Anyone can be patient and everyone can be impatient, patience isn’t something you’re born with its just something you do, like a sport you have to practice to get better. So next time you start to feel impatient just focus on the little things, change your perspective, and don’t look at the clock and you’ll start to notice life get just a little easier.

HMNS Xplorations Interns Share Wisdom (and Laughs)

All of us in the Youth Education Programs department at the Houston Museum of Natural Science started as volunteers, part-time, or interns. We all came from different backgrounds, departments and experiences. The thing we have in common (other than we each bring our own flavor of nerd to the department) is that we all got hooked. We have a joke that the museum sucks people in. There’s something addicting about this unique and totally weird workplace where asking things like “Did someone move the tiger I put in the freezer?” elicits a response of “Wait, which tiger and which freezer?” Each year, we bring in a new cohort and give them a chance to get sucked into the wonderful world of HMNS. It takes a village to operate our Xplorations summer camps, and our interns are an integral part of our team. This summer, we’re highlighting our entourage of interns. Each group is responsible for a different aspect of our summer programs. Read below for their interesting take on what it’s like to work during the busiest 11 weeks of the year for Youth Education Programs!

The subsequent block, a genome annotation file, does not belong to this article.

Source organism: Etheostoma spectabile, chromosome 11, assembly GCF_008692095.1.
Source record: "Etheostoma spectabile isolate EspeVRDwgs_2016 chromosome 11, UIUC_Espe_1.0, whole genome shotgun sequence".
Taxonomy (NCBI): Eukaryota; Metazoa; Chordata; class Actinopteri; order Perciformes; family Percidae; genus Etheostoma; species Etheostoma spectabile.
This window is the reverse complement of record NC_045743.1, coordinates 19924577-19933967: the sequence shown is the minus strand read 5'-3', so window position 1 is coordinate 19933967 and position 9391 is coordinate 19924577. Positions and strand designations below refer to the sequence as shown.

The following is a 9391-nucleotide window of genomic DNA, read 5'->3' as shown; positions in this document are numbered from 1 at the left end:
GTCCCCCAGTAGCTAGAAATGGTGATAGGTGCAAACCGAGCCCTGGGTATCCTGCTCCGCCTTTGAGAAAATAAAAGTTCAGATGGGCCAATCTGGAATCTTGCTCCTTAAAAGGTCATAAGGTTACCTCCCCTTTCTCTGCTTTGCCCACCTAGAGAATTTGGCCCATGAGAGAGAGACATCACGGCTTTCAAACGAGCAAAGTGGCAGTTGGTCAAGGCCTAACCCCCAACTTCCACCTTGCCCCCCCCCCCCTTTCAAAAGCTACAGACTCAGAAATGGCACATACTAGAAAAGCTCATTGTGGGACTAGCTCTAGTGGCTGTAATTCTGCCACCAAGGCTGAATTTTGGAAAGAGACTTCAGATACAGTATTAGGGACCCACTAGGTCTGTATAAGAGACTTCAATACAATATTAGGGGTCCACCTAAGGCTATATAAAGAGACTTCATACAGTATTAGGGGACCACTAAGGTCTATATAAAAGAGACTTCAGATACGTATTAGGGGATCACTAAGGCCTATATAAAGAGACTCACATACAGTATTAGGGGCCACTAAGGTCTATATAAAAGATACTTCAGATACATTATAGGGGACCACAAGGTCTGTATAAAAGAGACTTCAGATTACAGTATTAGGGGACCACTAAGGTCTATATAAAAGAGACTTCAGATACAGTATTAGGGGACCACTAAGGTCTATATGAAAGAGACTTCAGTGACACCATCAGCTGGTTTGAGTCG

Xplorations Interns

Collections Crew

Our collections interns are responsible for making sure all of the camp classes have the supplies they need. In other words, they’re in charge of the “stuff.” Education Collections is kind of like the Room of Requirement from the Harry Potter series. If someone comes in and starts a sentence with “Do you have…,” the response is almost always going to be “Yes.” Live leeches? Got ’em. Sheep brains? Yep. Cut out of a life-sized T. rex footprint? Of course. Chenille worms? Always. Spectrum tubes? Absolutely. Anatomically correct dinosaurs? You betcha.

Sara Hayes, Before Camp Coordinator, Texas A&M

What is one thing that you now find totally reasonable that was unthinkable before? Mummifying potatoes. The kids in Mummies and Mysteries do this to learn about the ancient Egyptian practice of mummification.

When people ask about your summer, what do you immediately think of?

Making a Jell-O brain for kids to eat as part of the Weird Science camp.

What’s the funniest thing you’ve overhead at camp? I once heard a camper say, “My favorite part of camp is digesting eyeballs.” They meant to say that their favorite part of camp is dissecting eyeballs.

Olivia Close, After Camp Coordinator, University of Dallas

What new and unusual vocabulary have you discovered this summer? Axolotl and atlatl. We have a pair of axolotls, a type of amphibian, as part of our live animal collection. The campers in Archeology 101 practice using atlatls, a spear-throwing tool, while they learn about ancient civilizations.

What’s the most unusual use of an everyday item you’ve seen this summer? Recycling items like old CDs and egg cartons are used to make lungs, cars, robots, rockets and so much more!

Allison Walker, Xplorations Resource Coordinator, University of Texas at Austin

What’s your favorite fun story you tell your friends and family? I tell them about the time I was casually asked to carry two real human skulls down the hall to the Crime Scene Investigators camp.